The Mammoth Book of Ghost Stories by Women

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Title: The Mammoth Book of Ghost Stories by Women

Writer: Various ed. by Marie O’Regan

Publishing House: Running Press

Date of Publication: October 18th 2012

Rating: 4 stars

”Although the stories vary from tales of ghostly children to those of lost pets, from murder to accidental death, from rage to sorrow and back again, one thing is central to all: a slight chilling of the skin as you read. A feeling of something being not quite there but rather just behind you, ready to make itself known, and leaving you reluctant to turn out the light.”

Marie O’Regan

Continuing with appropriate autumn reads, in mood for this year’s Halloween, I chose a collection that has long been on my TBR. A volume containing 25 ghostly tales, written by women, populated with sad ghosts, spirits looking for retribution, Gothic mansions, abandoned chapels, spectres of a life forgotten. These are my personal favourites:

”Cathedral was the Lord’s House, he told himself. It was not to be slighted by spirits. A cold wind blew in from the direction of the altar. The stonemasons would later tell their families it was a change in the air which first alerted them to the mummers’ presence. Hanging off precipices many fett up, the men detected a country aroma. Their minds turned to hay ricks, windfalls, smoking jam kettles and bonfires.”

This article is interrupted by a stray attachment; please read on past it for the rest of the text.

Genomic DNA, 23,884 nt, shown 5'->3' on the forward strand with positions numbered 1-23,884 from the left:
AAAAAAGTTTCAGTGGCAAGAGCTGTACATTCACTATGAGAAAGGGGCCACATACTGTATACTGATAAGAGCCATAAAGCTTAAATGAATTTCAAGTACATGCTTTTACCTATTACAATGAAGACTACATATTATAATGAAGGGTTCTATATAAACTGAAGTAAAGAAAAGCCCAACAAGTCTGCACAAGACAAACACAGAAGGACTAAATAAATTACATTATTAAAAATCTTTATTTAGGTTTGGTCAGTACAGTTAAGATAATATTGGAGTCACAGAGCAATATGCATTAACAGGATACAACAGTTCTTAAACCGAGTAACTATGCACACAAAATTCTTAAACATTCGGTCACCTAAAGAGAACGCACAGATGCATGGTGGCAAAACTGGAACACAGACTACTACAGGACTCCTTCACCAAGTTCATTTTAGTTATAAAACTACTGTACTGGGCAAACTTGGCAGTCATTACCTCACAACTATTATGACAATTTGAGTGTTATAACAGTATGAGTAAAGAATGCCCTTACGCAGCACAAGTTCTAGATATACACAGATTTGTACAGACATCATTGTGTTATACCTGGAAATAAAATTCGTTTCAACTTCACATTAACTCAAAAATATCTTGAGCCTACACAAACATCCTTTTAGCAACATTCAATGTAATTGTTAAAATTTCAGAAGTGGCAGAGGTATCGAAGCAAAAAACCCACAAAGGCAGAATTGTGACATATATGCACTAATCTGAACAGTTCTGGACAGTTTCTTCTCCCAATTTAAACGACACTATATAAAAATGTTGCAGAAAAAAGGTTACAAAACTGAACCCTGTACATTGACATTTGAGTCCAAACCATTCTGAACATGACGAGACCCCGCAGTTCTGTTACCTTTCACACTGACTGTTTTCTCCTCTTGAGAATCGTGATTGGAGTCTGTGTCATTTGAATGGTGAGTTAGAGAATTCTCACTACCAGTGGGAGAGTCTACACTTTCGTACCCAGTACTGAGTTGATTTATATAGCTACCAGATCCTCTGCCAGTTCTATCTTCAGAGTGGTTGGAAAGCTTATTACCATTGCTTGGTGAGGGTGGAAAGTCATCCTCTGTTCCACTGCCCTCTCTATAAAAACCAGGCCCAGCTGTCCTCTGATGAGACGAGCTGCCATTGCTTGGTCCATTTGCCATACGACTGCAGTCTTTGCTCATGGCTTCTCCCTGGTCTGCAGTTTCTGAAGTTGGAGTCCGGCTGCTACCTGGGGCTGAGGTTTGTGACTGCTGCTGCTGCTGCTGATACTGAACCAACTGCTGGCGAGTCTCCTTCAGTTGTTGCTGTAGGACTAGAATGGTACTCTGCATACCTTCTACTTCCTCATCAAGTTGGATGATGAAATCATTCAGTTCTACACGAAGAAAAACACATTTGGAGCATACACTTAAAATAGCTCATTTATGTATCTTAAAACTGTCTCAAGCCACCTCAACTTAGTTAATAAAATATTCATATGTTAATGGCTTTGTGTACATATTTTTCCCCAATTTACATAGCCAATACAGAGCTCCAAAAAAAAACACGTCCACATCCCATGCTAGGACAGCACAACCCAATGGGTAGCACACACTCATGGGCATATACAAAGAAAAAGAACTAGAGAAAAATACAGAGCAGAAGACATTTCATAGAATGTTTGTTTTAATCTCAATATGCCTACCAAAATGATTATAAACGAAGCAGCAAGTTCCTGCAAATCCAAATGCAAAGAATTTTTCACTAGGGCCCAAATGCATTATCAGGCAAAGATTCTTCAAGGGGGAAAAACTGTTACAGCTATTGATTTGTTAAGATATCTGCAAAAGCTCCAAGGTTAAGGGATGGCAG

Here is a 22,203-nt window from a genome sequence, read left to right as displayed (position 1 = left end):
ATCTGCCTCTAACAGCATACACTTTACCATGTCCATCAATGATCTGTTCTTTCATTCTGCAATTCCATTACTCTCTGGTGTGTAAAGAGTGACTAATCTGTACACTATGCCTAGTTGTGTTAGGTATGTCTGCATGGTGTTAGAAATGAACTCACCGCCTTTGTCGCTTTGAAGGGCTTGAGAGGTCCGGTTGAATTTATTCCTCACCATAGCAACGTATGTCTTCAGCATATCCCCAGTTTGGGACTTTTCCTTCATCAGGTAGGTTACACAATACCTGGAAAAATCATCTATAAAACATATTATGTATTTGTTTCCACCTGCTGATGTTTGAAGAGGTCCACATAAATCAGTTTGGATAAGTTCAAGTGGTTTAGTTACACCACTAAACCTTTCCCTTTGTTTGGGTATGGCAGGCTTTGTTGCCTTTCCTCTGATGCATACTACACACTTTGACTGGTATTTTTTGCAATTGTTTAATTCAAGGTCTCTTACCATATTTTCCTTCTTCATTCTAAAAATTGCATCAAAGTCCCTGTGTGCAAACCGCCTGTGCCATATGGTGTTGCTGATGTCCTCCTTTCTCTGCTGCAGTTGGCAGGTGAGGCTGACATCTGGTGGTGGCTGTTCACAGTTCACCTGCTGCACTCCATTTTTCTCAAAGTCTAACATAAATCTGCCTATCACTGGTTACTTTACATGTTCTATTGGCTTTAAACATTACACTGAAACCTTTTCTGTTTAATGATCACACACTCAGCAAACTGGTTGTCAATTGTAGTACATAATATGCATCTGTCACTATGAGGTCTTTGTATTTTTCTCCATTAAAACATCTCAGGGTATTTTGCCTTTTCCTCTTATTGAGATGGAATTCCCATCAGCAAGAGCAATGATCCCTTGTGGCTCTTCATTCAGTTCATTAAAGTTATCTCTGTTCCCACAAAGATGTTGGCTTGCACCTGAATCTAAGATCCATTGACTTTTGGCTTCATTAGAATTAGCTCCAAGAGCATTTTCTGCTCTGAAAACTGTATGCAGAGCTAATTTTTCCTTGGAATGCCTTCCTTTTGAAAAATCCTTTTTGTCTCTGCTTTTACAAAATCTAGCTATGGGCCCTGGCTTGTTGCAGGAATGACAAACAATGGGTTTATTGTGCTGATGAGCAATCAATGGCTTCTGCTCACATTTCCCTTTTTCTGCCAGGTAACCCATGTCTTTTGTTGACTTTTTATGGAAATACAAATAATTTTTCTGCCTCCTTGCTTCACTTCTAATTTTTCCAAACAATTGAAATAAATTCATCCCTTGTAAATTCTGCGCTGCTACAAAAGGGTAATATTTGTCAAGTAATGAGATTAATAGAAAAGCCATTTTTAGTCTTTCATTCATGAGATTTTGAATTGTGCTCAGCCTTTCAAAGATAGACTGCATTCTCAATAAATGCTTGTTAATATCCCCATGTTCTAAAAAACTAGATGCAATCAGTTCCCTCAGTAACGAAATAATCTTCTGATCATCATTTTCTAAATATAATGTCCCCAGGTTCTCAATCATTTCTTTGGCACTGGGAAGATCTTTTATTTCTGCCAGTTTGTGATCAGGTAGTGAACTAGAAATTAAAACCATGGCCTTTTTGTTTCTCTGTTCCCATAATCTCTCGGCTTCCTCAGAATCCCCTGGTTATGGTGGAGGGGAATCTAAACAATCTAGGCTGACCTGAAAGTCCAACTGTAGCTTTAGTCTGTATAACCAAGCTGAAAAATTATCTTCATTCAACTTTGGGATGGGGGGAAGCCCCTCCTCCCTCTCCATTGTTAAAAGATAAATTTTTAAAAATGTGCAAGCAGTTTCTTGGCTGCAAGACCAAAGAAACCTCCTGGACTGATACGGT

Field of the Dead by Kim Lakin-Smith: A story with all the quintessential characteristics of British Gothic. A haunted Cathedral, a haunted inn, a confused young priest, a summer Autumn Eve, children’s ghosts, poltergeists. Imagine The Sixth Sense, The Woman In Black, The Conjuring and Supernatural combined in a story. This is perfection.

”It was a dull grey evening, early in November; the student’s reading-lamp was lighted, but the shutters were not yet shut, not the curtains drawn. He could see the leaden sky outside his window, the fir-tree tops tossing in the angry wind. He could hear the wintry blast whistling amidst the gables before it rushed off seaward with a savage haul.”

 

The Shadow In The Corner by Mary Elizabeth Braddon: A young woman finds herself in a scholar’s estate and has to put up with a strange presence and an even more frightening and infinitely cruel old man. A very atmospheric and very sad story.

”She had an especial liking for yellow roses, and for mulled cider, as well, and late autumn, and the inscriptions she finds carved on slate headstones when she walks between the rows of Copp’s Hill.”

The Madam of the Narrow Houses by Caitlin R. Kiernan: A haunting, sensual story of a woman who has the gift (or the curse) to converse with ghosts.

The Lost Ghost by Mary E. Wilkins-Freeman: A sad story of a young girl who is looking for a mother and three brave women.

The Ninth Witch by Sarah Langan: A visceral story about a witch, her daughters and the cruelty of men, set in pagan times. Outstanding is too weak a word for this one.